The blond hair and blue eyes catch your attention. Then the big smile draws you in. And then she shares her sassy personality, and you have no choice but to fall in love. Her name is Hope. Of course it is! She is riding on her favorite steed, Elvis, free from her wheelchair and all of its bindings. She is singing and dancing on her horse to her current favorite song, “Yeah Boy” by Kelsea Ballerini. Keith Bishop, COO, and Angie Shockley, Founder and CEO of Q&A Associates use adaptive equipment to keep Hope safe. Staff and clients from Applewood Transitions for Young Women lead the horse, sing and dance with Hope, and encourage her to stretch her body and reach the rings she must move from one place to another while she is riding.
Hope is a Saddles & Smiles kid. Elvis is a Saddles & Smiles horse. Standing 16 hands, this Tennessee Walker Paint gives Hope love, opportunity and freedom. She has been riding him for over a year. When she first met Elvis, her team of doctors at Shriner’s Children’s Hospital was talking about surgery to loosen her hips which were becoming stuck and so inflexible that her only options were to have a complicated surgery or deal with the pain and lack of movement. Her mom found Saddles & Smiles and thought that riding horses might help. It has. Recently, Hope visited Shriner’s Hospital for her evaluation, and the doctors found that her hips are looser and do not require surgery at this time. They credit horseback riding as the change agent. Another win for Elvis!!
Angie Shockley founded Saddles & Smiles (S&S) in 2014. It is a 501c3 nonprofit that provides equine assisted therapies to kids and families as well as the clients of the Q&A family of programs (Applewood Transitions for Young Women, The Journey Transitions for Young Men, and Cabin Mountain Living Center). The services provided through Saddles & Smiles are free of charge. The officers of S&S along with volunteers raise money to support the services provided and the care for the 18 S&S horses, most of which are rescues. S&S is currently providing services to more than 10 special needs children and their families in the North Central region of WV. These services include teaching the children how to ride horses, instruction in horsemanship skills, facilitating opportunities for emotional growth, and providing family education and support. The children of S&S face the challenges of Autism Spectrum Disorder, physical disabilities, as well as mental health and emotional diagnoses.
The clients of the Q&A family of programs volunteer their time to assist with the S&S kids and care for the horses. Seeing a young adult spend time with Hope and shift his or her personal perspective is quite rewarding. Many young adults come into the Q&A programs with a sense of entitlement and lack of awareness for the world around them. When they experience the joy that Hope exudes, it allows them to evaluate their own situations and opportunities. They often experience humility at a profound level which allows them to adjust their own actions and expectations. It is a true moment of growth that can’t be facilitated by traditional approaches or therapy. It is experienced; it is not taught.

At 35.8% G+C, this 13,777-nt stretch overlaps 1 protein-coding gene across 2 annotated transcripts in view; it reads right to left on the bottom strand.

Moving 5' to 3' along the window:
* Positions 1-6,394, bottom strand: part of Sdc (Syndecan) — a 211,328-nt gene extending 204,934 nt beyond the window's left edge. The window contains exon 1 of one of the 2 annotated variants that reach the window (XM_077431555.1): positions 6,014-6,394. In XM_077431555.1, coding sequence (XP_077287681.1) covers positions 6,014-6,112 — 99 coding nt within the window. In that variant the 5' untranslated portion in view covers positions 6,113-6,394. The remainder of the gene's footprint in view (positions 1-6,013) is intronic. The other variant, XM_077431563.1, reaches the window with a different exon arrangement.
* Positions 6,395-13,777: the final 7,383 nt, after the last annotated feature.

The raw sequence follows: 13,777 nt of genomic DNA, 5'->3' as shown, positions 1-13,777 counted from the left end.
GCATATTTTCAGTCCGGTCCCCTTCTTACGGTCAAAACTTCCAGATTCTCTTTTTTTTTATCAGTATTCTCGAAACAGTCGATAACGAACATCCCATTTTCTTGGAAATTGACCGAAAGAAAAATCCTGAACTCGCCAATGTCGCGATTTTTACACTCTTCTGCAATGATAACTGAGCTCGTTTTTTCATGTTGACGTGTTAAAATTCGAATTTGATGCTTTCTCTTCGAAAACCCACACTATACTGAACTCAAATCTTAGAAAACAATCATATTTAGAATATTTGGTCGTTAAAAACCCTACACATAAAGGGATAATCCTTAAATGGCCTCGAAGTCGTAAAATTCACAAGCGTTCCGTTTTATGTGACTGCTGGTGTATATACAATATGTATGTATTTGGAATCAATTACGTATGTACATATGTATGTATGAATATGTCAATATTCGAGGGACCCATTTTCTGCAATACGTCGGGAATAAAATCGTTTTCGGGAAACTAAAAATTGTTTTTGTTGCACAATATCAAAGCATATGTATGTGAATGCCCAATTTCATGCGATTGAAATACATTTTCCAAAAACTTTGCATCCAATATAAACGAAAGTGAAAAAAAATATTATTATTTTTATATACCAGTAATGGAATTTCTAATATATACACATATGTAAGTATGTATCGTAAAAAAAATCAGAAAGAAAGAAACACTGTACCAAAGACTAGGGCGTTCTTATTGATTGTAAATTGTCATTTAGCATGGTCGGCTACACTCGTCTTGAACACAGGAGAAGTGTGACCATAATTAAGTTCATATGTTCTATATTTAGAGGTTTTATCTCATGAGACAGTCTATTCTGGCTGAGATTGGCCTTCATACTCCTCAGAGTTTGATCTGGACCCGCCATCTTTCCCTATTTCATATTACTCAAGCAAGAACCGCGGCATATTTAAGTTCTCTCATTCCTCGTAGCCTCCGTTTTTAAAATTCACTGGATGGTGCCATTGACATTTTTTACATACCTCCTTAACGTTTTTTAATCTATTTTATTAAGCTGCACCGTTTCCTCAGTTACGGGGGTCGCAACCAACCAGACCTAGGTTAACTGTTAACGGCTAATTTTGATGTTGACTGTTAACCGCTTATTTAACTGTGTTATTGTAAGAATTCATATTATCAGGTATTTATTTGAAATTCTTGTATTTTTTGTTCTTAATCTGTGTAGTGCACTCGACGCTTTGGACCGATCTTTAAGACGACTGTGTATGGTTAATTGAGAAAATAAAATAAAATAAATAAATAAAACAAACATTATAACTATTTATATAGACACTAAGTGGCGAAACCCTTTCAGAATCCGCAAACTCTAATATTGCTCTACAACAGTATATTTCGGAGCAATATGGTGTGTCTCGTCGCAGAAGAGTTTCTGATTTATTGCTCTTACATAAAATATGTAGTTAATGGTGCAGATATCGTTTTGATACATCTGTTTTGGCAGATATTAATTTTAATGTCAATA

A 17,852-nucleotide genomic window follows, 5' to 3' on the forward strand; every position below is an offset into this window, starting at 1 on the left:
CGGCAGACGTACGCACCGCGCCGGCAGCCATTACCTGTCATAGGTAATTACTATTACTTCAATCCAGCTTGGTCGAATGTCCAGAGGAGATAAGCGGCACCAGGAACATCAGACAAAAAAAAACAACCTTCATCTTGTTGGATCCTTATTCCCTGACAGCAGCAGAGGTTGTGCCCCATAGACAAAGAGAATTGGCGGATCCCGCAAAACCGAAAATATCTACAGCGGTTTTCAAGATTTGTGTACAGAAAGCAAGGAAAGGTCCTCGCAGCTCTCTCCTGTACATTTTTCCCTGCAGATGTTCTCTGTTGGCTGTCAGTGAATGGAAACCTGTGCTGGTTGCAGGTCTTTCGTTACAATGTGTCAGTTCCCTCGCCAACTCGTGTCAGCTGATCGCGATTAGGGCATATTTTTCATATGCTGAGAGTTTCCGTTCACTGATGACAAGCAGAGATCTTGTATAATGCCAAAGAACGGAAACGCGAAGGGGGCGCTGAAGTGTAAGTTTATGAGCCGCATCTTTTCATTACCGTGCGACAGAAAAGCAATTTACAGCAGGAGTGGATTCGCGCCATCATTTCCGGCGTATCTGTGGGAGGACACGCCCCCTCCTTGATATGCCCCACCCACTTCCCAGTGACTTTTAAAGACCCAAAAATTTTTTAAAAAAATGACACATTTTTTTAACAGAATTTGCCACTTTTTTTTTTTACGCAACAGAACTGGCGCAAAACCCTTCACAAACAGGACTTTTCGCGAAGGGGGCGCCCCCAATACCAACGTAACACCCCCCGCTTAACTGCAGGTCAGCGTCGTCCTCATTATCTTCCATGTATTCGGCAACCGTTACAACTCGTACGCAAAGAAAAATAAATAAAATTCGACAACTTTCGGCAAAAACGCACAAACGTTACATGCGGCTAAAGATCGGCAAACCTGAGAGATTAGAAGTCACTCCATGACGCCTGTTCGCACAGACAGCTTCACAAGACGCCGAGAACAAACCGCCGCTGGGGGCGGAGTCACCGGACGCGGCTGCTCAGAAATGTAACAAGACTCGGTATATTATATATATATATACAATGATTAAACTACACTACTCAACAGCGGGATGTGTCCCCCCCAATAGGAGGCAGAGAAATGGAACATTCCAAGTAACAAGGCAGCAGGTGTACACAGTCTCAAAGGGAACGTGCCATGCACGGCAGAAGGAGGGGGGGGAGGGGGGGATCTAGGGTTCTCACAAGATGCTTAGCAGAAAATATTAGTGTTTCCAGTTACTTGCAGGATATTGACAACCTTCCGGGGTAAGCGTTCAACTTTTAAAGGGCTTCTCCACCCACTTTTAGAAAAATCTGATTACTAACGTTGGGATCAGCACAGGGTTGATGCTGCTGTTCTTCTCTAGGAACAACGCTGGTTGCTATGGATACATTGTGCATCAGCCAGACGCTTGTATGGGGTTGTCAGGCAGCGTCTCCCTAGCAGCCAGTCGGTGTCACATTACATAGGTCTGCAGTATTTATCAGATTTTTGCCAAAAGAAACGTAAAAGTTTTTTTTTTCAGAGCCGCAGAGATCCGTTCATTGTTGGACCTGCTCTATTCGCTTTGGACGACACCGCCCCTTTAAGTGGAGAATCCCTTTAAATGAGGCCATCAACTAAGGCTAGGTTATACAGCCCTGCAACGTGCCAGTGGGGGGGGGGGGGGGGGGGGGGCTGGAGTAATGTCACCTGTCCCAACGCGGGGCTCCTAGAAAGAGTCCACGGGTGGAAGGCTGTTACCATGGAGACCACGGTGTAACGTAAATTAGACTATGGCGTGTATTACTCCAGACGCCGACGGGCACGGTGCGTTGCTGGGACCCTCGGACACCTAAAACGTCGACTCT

About Q&A Family of Programs
Q&A Family of Programs works with young adults ages 18 and up, providing opportunities for each of them to develop independent, functional, and happy lives with a high level of quality. Our clients have struggled to reach independence for a variety of reasons such as the inability to develop and/or implement the life skills needed to be successful, or struggling to obtain consistent employment. Our goal is to help these individuals find meaning and an authentic purpose for their lives and a practical path to achieve their goals.
Valley View School is happy to announce that Dr. Alisha Jaquith will be providing on-site psychiatric services to our students, starting September 20, 2017. Dr. Jaquith is a graduate of the University of Massachusetts Medical School and Residency Program in Child Psychiatry. Her clinical interests involve adolescent psychopharmacology, the integration of mental health services within schools, parenting training and family therapy. Dr. Jaquith strives to evaluate and treat her patients from an integrative perspective, considering biological, psychological and social factors.
Dr. Thomas Nowak, Excecutive Director, said, "Dr. Jaquith is a tremendous addition to Valley View School, and we look forward to her insights and contributions to students and families."
About Valley View School